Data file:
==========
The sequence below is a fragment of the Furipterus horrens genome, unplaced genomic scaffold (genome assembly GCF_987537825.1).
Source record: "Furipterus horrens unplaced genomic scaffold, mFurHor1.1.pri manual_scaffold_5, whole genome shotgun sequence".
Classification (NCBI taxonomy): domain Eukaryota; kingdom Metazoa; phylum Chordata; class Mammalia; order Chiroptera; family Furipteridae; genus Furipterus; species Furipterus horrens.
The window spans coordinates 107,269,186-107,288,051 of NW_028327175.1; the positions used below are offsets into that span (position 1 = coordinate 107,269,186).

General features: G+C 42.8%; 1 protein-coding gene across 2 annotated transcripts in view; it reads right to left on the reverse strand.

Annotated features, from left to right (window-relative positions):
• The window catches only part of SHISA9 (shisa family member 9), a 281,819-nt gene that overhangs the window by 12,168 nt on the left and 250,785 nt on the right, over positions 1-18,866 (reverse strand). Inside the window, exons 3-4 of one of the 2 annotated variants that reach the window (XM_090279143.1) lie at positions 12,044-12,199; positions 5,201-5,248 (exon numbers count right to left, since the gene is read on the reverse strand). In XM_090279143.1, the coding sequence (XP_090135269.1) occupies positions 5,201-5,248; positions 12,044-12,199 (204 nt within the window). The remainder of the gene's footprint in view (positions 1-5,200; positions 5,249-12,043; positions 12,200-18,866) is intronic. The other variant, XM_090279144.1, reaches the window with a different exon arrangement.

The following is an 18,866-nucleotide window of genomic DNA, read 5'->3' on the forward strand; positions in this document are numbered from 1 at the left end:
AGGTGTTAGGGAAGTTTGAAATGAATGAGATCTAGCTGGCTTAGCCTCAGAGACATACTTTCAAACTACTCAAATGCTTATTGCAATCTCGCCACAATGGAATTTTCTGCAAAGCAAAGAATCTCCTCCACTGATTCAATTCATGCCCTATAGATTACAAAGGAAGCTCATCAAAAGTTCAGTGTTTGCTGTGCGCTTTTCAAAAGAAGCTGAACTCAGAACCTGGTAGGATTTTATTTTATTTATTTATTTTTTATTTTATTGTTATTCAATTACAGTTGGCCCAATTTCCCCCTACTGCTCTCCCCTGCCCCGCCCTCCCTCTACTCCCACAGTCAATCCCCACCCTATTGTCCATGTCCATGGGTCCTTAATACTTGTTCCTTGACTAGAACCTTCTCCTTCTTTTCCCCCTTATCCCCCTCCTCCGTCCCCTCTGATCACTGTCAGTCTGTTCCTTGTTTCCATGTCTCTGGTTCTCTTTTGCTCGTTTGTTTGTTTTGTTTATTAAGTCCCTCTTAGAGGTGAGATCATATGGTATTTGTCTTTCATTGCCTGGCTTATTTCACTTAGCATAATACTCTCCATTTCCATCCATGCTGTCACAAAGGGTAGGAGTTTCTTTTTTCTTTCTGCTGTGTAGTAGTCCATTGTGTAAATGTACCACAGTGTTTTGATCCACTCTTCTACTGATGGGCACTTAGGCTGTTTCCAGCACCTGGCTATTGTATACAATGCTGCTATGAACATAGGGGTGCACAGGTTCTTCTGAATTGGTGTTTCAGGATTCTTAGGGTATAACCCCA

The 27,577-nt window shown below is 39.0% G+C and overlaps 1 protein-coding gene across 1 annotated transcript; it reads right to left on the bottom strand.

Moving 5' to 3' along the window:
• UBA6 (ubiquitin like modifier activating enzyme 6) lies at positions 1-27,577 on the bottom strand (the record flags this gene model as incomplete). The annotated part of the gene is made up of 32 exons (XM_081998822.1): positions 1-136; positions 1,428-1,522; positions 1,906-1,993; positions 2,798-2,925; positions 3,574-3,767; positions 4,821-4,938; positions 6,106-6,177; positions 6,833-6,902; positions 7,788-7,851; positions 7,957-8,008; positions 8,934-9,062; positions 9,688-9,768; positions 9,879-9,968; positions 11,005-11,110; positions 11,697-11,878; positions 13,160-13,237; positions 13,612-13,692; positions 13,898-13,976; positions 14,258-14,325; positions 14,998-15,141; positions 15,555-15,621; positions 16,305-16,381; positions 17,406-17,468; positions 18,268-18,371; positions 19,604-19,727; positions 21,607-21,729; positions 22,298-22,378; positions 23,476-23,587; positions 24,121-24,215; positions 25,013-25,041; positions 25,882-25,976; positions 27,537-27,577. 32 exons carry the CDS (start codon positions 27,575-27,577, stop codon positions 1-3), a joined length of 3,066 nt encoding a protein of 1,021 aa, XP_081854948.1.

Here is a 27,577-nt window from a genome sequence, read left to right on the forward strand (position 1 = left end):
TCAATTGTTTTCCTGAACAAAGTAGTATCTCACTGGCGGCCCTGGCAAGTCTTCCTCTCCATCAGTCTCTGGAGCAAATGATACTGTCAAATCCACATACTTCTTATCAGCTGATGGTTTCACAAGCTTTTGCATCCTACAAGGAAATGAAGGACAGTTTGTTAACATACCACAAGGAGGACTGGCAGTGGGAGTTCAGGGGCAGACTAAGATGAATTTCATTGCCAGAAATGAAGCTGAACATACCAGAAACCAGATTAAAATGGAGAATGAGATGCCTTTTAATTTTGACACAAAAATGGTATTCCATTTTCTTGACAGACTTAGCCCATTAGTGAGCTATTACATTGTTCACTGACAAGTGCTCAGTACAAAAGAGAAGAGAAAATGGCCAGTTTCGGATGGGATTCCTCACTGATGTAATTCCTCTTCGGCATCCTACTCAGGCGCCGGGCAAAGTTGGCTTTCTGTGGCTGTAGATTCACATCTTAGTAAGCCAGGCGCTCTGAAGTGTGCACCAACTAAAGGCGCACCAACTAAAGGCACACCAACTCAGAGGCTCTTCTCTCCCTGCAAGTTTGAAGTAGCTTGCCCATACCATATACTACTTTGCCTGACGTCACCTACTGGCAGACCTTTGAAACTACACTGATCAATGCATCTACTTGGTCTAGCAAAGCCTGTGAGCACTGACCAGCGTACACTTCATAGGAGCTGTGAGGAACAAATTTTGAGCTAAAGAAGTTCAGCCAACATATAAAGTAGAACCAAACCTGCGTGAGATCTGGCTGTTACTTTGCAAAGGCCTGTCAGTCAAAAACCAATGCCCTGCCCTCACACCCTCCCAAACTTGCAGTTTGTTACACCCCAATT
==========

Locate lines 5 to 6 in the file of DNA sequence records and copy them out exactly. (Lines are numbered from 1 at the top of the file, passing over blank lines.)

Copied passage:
General features: G+C 42.8%; 1 protein-coding gene across 2 annotated transcripts in view; it reads right to left on the reverse strand.

Annotated features, from left to right (window-relative positions):